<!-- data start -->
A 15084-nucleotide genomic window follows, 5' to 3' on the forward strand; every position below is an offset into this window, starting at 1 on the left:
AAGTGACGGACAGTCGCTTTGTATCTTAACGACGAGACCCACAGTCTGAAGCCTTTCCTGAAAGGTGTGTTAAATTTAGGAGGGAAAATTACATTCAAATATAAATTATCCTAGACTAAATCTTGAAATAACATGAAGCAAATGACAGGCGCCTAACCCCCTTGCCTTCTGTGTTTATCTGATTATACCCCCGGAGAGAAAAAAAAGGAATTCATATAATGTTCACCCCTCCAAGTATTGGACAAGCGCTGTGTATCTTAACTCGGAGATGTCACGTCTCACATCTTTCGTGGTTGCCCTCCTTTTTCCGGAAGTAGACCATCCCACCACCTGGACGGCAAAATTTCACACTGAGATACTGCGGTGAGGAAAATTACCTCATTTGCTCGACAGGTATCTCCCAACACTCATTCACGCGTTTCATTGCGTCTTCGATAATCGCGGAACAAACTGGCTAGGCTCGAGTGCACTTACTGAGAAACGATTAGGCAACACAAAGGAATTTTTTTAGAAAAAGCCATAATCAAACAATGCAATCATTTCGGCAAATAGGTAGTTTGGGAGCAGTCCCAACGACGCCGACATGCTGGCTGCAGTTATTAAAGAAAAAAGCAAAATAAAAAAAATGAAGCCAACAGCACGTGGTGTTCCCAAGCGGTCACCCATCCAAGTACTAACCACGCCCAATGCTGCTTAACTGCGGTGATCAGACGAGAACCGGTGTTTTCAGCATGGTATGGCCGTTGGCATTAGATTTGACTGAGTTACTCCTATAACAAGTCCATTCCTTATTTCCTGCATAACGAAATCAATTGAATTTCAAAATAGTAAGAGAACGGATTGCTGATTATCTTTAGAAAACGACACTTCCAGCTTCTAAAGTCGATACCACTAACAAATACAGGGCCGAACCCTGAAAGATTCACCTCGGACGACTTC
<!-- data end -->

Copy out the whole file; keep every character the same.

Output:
A 15084-nucleotide genomic window follows, 5' to 3' on the forward strand; every position below is an offset into this window, starting at 1 on the left:
AAGTGACGGACAGTCGCTTTGTATCTTAACGACGAGACCCACAGTCTGAAGCCTTTCCTGAAAGGTGTGTTAAATTTAGGAGGGAAAATTACATTCAAATATAAATTATCCTAGACTAAATCTTGAAATAACATGAAGCAAATGACAGGCGCCTAACCCCCTTGCCTTCTGTGTTTATCTGATTATACCCCCGGAGAGAAAAAAAAGGAATTCATATAATGTTCACCCCTCCAAGTATTGGACAAGCGCTGTGTATCTTAACTCGGAGATGTCACGTCTCACATCTTTCGTGGTTGCCCTCCTTTTTCCGGAAGTAGACCATCCCACCACCTGGACGGCAAAATTTCACACTGAGATACTGCGGTGAGGAAAATTACCTCATTTGCTCGACAGGTATCTCCCAACACTCATTCACGCGTTTCATTGCGTCTTCGATAATCGCGGAACAAACTGGCTAGGCTCGAGTGCACTTACTGAGAAACGATTAGGCAACACAAAGGAATTTTTTTAGAAAAAGCCATAATCAAACAATGCAATCATTTCGGCAAATAGGTAGTTTGGGAGCAGTCCCAACGACGCCGACATGCTGGCTGCAGTTATTAAAGAAAAAAGCAAAATAAAAAAAATGAAGCCAACAGCACGTGGTGTTCCCAAGCGGTCACCCATCCAAGTACTAACCACGCCCAATGCTGCTTAACTGCGGTGATCAGACGAGAACCGGTGTTTTCAGCATGGTATGGCCGTTGGCATTAGATTTGACTGAGTTACTCCTATAACAAGTCCATTCCTTATTTCCTGCATAACGAAATCAATTGAATTTCAAAATAGTAAGAGAACGGATTGCTGATTATCTTTAGAAAACGACACTTCCAGCTTCTAAAGTCGATACCACTAACAAATACAGGGCCGAACCCTGAAAGATTCACCTCGGACGACTTC